Boxing Day, and when asked what you ate
for Christmas dinner you say,
‘I should remember’.
You are slumped in a high-backed chair,
covered with a name-labelled blanket:
We are told that at the Christmas party
you boomed out the unerasable hymns,
rallied the others to sing.
Today you remember your daughter’s face,
not her name; and of your son you inquire,
‘Have we met?’
You search my face much longer than you
would have thought proper if you were not
as you are.
I am introduced, again, as ‘Rob’s friend.’
You scan from son to daughter,
and back again,
the half-formed thought refusing to set
like jelly made with too much water,
and you shout, ‘I’ll have to think about that.’
You’ve slipped further in your seat,
as your grandson does when watching TV.
Now it’s Roger Moore as James Bond and
the woman in the red sweater wanders
in front of the screen and demands,
‘Does anyone know what’s supposed to happen?’
Your hands are bony thin; your thumbnail
thickened like a split hoof; and as you slip further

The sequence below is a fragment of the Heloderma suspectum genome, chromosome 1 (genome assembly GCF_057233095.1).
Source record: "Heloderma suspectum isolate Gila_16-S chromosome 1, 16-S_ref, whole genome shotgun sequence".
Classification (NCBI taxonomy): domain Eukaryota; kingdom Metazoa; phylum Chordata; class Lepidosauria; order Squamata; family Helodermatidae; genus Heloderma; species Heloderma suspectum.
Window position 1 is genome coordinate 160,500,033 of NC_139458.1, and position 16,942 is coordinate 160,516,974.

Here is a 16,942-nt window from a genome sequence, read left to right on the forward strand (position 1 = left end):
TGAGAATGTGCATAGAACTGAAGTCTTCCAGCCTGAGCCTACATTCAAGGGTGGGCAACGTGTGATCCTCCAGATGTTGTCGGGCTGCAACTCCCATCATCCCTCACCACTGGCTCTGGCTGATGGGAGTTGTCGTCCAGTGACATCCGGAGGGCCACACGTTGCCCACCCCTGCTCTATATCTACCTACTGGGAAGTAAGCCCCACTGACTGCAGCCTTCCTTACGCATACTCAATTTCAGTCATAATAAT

your shirt breaks free from belted trousers.
I have seen old photos, tie and jacket,
dapper. A care worker says
‘We do put a tie on him,’
‘But there’s health and safety to consider.
Joggers, that’s what they need
when they get like that.’
Your skinny bottom changed by day
from too-loose pyjamas
to baby rompers.
Time to sit up for the latest snack: soup,
two triangles of bread and ham.
You are lifted by three tabarded women,
one at each arm, a third at your waist.
You growl as you are raised.
You want to be left to slip down.
Maria C. McCarthy writes poetry, short fiction and memoir, and has also written and broadcast as a columnist for BBC Radio 4’s Home Truths. Her first poetry collection, strange fruits, is published by Cultured Llama and WordAid to raise funds for Macmillan Cancer Support. She writes in a shed at the end of her garden in a village in North Kent. Her website is www.medwaymaria.co.uk
‘Slipping Down’ is published in strange fruits available from www.culturedllama.co.uk